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About Fran Becque, Ph.D.
Welcome! Chances are good you found this blog by searching for something about fraternities or sororities.
The history of Greek-letter organizations (GLOs) - fraternities and sororities - is one of my great passions. I was the last person anyone would have suspected of joining a sorority in college. I am sure I would have agreed with them, too.
When I made my way to Syracuse University, I saw the houses with the Greek letters that edged Walnut Park, and wished I could tour them. My roommate suggested I sign up for rush (as it was then called, today it’s known as recruitment) and go through the house tour round and then drop out of rush. It sounded like a plan. I didn’t realize that I would end up pledging.
In this blog I will share the history of GLOs and other topics. I wrote a dissertation on “Coeducation and the History of Women’s Fraternities 1867-1902.″ It chronicles the growth of the system and the birth of the National Panhellenic Conference.
My Master's thesis details the history of the fraternity system at Southern Illinois University Carbondale from 1948-1960. The dates are significant ones and the thesis is available on the top menu.
I have done research at the Student Life Archives and have written several histories of University of Illinois fraternity chapters for the Society for the Preservation of Greek Housing.
Other topics having to do with higher education also come into play. P.E.O., a Philanthropic Education Organization, was founded as a collegiate organization. I am a P.E.O. and I like to talk about its history. Colleges with which I have a personal connection - Knox College, Mount Holyoke, Washington and Lee, University of Michigan, Syracuse University, Southern Illinois University Carbondale, to name a few - also find their way into these posts.
Thanks for dropping by! I hope you’ll follow my blog. We who enjoy fraternity and sorority history need to stick together. I put together a Pinterest board about fraternity and sorority history. It is at pinterest.com/glohistory/.
Tag Archives: Syracuse University
Alpha Gamma Delta was founded on May 30, 1904 at Syracuse University, when Syracuse was still in session at the end of May. As academic calendars changed, it became difficult celebrating a Founders’ Day when school was not in session. … Continue reading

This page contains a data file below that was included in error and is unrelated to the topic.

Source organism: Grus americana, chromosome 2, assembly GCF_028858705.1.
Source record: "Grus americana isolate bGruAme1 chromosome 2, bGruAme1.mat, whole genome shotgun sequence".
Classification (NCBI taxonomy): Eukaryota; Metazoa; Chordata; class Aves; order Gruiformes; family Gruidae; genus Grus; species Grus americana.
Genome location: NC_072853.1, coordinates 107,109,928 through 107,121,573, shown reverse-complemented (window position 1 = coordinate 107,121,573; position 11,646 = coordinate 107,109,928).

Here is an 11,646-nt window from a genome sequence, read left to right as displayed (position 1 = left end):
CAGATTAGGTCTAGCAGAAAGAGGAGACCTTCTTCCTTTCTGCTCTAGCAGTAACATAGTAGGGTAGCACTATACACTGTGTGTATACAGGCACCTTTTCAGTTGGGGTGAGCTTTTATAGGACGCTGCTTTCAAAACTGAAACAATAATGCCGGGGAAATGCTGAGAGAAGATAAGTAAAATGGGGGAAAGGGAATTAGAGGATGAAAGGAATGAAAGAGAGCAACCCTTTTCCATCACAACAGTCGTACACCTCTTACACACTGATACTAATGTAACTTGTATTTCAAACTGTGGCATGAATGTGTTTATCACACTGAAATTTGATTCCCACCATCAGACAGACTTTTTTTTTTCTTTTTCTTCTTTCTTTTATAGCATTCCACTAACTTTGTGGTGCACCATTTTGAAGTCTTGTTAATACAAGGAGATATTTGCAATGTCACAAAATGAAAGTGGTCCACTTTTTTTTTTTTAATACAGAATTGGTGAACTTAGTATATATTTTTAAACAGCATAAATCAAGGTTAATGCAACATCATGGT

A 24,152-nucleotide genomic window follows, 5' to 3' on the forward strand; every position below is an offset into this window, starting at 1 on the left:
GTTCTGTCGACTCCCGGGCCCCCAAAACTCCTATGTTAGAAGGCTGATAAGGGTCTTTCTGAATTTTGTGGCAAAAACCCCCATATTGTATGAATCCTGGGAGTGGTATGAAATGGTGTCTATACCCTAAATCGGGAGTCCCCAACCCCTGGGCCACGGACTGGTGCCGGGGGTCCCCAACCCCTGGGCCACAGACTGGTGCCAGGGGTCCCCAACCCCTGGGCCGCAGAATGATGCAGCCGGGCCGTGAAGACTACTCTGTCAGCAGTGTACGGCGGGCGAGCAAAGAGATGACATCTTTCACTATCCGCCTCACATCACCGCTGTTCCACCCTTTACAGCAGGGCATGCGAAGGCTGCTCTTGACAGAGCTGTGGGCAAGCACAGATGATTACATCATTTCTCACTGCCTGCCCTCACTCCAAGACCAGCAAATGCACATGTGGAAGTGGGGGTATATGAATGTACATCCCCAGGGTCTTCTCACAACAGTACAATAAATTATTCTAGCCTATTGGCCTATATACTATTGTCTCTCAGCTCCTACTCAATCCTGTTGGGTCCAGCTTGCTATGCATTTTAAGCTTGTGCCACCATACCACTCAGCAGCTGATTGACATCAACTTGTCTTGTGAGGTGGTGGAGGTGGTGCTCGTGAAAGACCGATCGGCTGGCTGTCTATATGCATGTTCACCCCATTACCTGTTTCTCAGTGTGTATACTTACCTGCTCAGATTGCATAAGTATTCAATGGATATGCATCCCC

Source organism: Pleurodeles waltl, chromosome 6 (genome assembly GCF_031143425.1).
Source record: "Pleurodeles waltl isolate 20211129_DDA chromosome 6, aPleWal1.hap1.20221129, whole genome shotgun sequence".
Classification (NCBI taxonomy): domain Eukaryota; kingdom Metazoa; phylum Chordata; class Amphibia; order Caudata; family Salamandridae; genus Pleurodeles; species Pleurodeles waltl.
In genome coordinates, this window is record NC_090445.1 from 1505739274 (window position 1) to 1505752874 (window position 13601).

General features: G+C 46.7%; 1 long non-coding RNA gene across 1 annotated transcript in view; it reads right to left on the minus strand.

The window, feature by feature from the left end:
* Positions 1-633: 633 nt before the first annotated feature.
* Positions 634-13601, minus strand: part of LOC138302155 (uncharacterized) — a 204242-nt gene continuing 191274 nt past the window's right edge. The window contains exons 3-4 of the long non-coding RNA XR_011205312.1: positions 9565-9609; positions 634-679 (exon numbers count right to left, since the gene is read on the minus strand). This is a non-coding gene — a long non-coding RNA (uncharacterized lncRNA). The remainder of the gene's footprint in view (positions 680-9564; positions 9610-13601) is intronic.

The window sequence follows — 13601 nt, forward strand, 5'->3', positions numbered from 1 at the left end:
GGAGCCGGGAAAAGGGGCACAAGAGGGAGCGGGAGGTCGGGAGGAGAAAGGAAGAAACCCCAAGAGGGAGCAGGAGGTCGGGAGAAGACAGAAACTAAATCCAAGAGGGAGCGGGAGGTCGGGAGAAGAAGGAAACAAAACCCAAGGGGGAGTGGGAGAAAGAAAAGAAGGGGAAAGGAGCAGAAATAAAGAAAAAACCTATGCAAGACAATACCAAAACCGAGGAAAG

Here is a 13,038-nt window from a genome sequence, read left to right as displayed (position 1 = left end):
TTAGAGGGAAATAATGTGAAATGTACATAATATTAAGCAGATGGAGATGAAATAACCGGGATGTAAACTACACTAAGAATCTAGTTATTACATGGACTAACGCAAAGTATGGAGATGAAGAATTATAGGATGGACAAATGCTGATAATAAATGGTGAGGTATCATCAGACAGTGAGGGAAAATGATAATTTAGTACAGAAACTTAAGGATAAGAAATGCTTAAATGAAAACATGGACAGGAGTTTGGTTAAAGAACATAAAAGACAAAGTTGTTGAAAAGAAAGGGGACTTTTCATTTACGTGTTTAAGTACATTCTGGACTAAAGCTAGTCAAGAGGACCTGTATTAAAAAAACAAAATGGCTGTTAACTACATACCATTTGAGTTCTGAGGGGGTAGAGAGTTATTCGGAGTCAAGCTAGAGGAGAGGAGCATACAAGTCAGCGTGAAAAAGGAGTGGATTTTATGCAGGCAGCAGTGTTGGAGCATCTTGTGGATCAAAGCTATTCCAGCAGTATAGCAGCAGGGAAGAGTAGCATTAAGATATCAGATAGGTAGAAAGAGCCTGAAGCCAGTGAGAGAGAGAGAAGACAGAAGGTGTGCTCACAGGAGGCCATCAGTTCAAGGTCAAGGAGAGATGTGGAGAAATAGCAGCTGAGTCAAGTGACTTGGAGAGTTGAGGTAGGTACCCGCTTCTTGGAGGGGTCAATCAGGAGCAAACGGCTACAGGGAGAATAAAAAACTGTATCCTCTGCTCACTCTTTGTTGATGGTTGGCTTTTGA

Frances Haven grew up in Ann Arbor, Michigan, and Evanston, Illinois, as her father, Dr. Erastus Otis Haven, headed up the University of Michigan and then Northwestern University. When Dr. Haven was elected Chancellor of Syracuse University, Frances moved to Syracuse, … Continue reading
It’s National Hazing Prevention Week. This year it began on September 21. My twitter feed is full of “These hands don’t haze” memes. It’s not a coincidence that the week happens when many students are assimilating into Greek-letter organizations. Hazing has no place … Continue reading
Hazing Awareness Prevention Week begins today. Sigma Nu’s #40Answers campaign preceded it. I have something I am writing for Hazing Awareness Prevention Week, but it’s still in the early stages. Hopefully, it will appear later this week. *** It’s Founders’ Day for Iota … Continue reading
Alpha Gamma Delta was founded at Syracuse University on May 30, 1904 at the home of Dr. Wellesley Perry Coddington, a Syracuse University professor. Alpha Gamma Delta is the youngest of the Syracuse Triad, the three National Panhellenic Conference organizations … Continue reading
“I get by with a little help from my friends,” has been playing in my mind all morning, including the hour I spent in the dentist’s chair. I had nothing for a post in mind. I was toying with using … Continue reading
Ruth Johnson Colvin is 99 years young. She became a member of Kappa Delta while attending Northwestern University. She left Northwestern before graduation and she married Robert Colvin in 1940. After raising two children, she earned an undergraduate degree from Syracuse University … Continue reading
Grace Smith Richmond, an 1884 initiate Gamma Phi Beta’s Alpha chapter, was a much-loved author. The daughter of a clergyman, she married Nelson Guernsey Richmond, a doctor, in 1887. Two of her more memorable characters had these professions – Robert McPherson Black was … Continue reading
Women’s History Month is also a time to celebrate the National Panhellenic Conference organizations by the wearing of NPC badges on Monday, March 7. Badge day is the first Monday in March. NPC began in 1902 with seven founding members. In … Continue reading
I’ve been away for a week on a research project, my mind is swimming with places, dates, and the faces of those long gone. One of the most interesting tidbits I picked up last week was that Emma Patton Noble, … Continue reading